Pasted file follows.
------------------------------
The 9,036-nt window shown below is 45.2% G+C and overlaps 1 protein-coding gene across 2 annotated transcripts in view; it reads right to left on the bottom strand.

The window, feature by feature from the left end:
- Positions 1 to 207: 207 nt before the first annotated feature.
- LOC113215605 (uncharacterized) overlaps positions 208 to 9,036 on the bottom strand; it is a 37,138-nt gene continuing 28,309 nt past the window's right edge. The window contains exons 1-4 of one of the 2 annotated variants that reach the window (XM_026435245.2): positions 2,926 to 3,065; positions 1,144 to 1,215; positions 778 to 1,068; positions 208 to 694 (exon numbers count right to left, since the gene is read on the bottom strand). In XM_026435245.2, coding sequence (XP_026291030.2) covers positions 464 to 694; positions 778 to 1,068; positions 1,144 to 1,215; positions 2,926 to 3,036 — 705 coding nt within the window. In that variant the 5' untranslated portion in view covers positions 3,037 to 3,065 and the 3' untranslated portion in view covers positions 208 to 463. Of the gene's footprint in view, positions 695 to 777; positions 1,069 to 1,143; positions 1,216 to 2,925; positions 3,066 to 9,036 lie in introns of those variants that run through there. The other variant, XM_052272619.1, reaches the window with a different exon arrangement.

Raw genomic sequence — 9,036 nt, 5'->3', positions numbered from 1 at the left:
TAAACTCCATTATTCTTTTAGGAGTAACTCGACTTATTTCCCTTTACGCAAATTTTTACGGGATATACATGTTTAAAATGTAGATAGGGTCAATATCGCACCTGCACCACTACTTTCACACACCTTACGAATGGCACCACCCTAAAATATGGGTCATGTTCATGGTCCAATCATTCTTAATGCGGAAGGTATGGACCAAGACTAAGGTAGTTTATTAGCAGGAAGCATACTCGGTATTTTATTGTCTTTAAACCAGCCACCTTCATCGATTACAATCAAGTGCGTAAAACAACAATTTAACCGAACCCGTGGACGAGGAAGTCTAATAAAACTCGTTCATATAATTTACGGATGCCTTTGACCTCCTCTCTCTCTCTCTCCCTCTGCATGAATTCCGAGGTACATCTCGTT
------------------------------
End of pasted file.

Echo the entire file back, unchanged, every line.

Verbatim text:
The 9,036-nt window shown below is 45.2% G+C and overlaps 1 protein-coding gene across 2 annotated transcripts in view; it reads right to left on the bottom strand.

The window, feature by feature from the left end:
- Positions 1 to 207: 207 nt before the first annotated feature.
- LOC113215605 (uncharacterized) overlaps positions 208 to 9,036 on the bottom strand; it is a 37,138-nt gene continuing 28,309 nt past the window's right edge. The window contains exons 1-4 of one of the 2 annotated variants that reach the window (XM_026435245.2): positions 2,926 to 3,065; positions 1,144 to 1,215; positions 778 to 1,068; positions 208 to 694 (exon numbers count right to left, since the gene is read on the bottom strand). In XM_026435245.2, coding sequence (XP_026291030.2) covers positions 464 to 694; positions 778 to 1,068; positions 1,144 to 1,215; positions 2,926 to 3,036 — 705 coding nt within the window. In that variant the 5' untranslated portion in view covers positions 3,037 to 3,065 and the 3' untranslated portion in view covers positions 208 to 463. Of the gene's footprint in view, positions 695 to 777; positions 1,069 to 1,143; positions 1,216 to 2,925; positions 3,066 to 9,036 lie in introns of those variants that run through there. The other variant, XM_052272619.1, reaches the window with a different exon arrangement.

Raw genomic sequence — 9,036 nt, 5'->3', positions numbered from 1 at the left:
TAAACTCCATTATTCTTTTAGGAGTAACTCGACTTATTTCCCTTTACGCAAATTTTTACGGGATATACATGTTTAAAATGTAGATAGGGTCAATATCGCACCTGCACCACTACTTTCACACACCTTACGAATGGCACCACCCTAAAATATGGGTCATGTTCATGGTCCAATCATTCTTAATGCGGAAGGTATGGACCAAGACTAAGGTAGTTTATTAGCAGGAAGCATACTCGGTATTTTATTGTCTTTAAACCAGCCACCTTCATCGATTACAATCAAGTGCGTAAAACAACAATTTAACCGAACCCGTGGACGAGGAAGTCTAATAAAACTCGTTCATATAATTTACGGATGCCTTTGACCTCCTCTCTCTCTCTCTCCCTCTGCATGAATTCCGAGGTACATCTCGTT